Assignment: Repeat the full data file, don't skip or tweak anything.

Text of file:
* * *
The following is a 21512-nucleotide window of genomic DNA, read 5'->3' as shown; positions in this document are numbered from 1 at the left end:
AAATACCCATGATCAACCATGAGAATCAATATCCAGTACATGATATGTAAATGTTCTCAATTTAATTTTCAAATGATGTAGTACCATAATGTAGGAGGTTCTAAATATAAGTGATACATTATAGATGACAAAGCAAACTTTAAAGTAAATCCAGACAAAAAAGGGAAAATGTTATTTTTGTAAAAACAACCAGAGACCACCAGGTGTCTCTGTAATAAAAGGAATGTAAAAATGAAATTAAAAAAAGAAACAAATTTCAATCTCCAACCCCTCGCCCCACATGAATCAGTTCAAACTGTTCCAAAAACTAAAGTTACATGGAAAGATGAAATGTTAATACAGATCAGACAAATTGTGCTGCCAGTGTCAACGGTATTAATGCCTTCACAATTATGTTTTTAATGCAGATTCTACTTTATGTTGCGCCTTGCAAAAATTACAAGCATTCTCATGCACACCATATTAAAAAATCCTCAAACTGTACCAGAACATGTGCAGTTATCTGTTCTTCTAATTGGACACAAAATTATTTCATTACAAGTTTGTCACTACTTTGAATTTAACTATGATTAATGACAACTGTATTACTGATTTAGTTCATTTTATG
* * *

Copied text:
The following is a 21512-nucleotide window of genomic DNA, read 5'->3' as shown; positions in this document are numbered from 1 at the left end:
AAATACCCATGATCAACCATGAGAATCAATATCCAGTACATGATATGTAAATGTTCTCAATTTAATTTTCAAATGATGTAGTACCATAATGTAGGAGGTTCTAAATATAAGTGATACATTATAGATGACAAAGCAAACTTTAAAGTAAATCCAGACAAAAAAGGGAAAATGTTATTTTTGTAAAAACAACCAGAGACCACCAGGTGTCTCTGTAATAAAAGGAATGTAAAAATGAAATTAAAAAAAGAAACAAATTTCAATCTCCAACCCCTCGCCCCACATGAATCAGTTCAAACTGTTCCAAAAACTAAAGTTACATGGAAAGATGAAATGTTAATACAGATCAGACAAATTGTGCTGCCAGTGTCAACGGTATTAATGCCTTCACAATTATGTTTTTAATGCAGATTCTACTTTATGTTGCGCCTTGCAAAAATTACAAGCATTCTCATGCACACCATATTAAAAAATCCTCAAACTGTACCAGAACATGTGCAGTTATCTGTTCTTCTAATTGGACACAAAATTATTTCATTACAAGTTTGTCACTACTTTGAATTTAACTATGATTAATGACAACTGTATTACTGATTTAGTTCATTTTATG